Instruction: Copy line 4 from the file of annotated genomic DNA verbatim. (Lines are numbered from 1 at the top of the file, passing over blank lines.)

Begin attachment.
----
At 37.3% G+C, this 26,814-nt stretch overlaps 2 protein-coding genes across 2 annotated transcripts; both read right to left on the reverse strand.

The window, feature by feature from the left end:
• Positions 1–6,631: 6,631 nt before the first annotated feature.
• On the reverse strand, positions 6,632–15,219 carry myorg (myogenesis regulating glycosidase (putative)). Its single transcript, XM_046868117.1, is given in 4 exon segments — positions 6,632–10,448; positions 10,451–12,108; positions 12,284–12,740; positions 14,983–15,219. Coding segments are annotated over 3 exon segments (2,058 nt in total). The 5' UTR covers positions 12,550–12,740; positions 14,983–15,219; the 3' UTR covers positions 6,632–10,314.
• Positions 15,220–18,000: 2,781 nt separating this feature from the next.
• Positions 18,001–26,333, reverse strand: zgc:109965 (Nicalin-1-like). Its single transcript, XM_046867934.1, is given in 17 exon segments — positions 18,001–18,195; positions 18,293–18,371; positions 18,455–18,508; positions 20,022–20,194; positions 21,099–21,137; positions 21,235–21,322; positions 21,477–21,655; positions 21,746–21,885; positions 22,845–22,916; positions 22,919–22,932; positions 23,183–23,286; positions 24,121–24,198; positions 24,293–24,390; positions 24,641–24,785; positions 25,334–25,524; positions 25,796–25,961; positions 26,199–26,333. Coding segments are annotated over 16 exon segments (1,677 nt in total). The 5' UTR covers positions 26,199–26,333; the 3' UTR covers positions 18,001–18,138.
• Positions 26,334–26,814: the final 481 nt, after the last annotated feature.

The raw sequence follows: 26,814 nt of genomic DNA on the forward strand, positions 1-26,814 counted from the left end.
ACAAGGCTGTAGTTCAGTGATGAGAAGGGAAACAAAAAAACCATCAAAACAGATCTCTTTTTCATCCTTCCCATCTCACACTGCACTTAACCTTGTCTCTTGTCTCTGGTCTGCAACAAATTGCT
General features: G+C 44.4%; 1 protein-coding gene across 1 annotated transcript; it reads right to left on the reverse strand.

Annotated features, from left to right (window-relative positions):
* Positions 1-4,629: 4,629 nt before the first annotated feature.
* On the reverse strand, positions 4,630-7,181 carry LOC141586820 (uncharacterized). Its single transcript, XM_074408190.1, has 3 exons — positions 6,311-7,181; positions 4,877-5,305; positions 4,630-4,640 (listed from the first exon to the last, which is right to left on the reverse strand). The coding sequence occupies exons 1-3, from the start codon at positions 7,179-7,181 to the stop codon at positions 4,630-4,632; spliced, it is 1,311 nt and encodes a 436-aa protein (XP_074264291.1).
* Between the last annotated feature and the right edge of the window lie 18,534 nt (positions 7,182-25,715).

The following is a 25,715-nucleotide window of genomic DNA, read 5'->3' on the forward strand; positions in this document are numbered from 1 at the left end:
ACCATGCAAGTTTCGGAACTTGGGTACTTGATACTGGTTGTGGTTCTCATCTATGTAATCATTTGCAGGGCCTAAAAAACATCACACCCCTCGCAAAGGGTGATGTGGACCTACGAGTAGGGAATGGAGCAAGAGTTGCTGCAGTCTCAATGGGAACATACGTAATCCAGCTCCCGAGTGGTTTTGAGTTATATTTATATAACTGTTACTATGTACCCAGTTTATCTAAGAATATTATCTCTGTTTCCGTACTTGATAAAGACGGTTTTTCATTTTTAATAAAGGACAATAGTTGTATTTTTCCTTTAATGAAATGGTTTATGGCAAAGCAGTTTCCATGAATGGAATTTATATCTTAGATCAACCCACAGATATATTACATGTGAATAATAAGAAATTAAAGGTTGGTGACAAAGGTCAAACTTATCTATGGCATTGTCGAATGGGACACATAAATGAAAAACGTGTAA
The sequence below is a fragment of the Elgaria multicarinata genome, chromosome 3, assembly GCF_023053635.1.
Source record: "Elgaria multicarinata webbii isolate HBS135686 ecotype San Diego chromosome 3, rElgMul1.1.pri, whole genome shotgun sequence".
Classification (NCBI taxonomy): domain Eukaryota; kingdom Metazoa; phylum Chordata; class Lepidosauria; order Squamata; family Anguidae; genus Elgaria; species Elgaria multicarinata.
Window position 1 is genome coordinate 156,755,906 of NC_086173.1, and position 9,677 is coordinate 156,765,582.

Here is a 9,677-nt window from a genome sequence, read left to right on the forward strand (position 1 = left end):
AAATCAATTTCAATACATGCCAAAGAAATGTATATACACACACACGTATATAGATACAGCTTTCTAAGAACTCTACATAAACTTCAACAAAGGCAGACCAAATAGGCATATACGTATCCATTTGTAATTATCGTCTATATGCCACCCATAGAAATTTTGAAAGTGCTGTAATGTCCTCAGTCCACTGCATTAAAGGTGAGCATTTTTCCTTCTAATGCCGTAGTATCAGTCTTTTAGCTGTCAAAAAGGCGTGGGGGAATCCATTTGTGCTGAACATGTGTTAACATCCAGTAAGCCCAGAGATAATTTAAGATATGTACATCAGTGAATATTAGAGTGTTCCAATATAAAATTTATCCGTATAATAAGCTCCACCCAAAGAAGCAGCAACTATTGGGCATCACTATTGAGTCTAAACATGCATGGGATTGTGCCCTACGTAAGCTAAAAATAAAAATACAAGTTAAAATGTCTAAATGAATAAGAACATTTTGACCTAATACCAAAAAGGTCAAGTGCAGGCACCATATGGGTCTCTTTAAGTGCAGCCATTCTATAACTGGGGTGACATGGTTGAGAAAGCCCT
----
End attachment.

• On the reverse strand, positions 6,632–15,219 carry myorg (myogenesis regulating glycosidase (putative)). Its single transcript, XM_046868117.1, is given in 4 exon segments — positions 6,632–10,448; positions 10,451–12,108; positions 12,284–12,740; positions 14,983–15,219. Coding segments are annotated over 3 exon segments (2,058 nt in total). The 5' UTR covers positions 12,550–12,740; positions 14,983–15,219; the 3' UTR covers positions 6,632–10,314.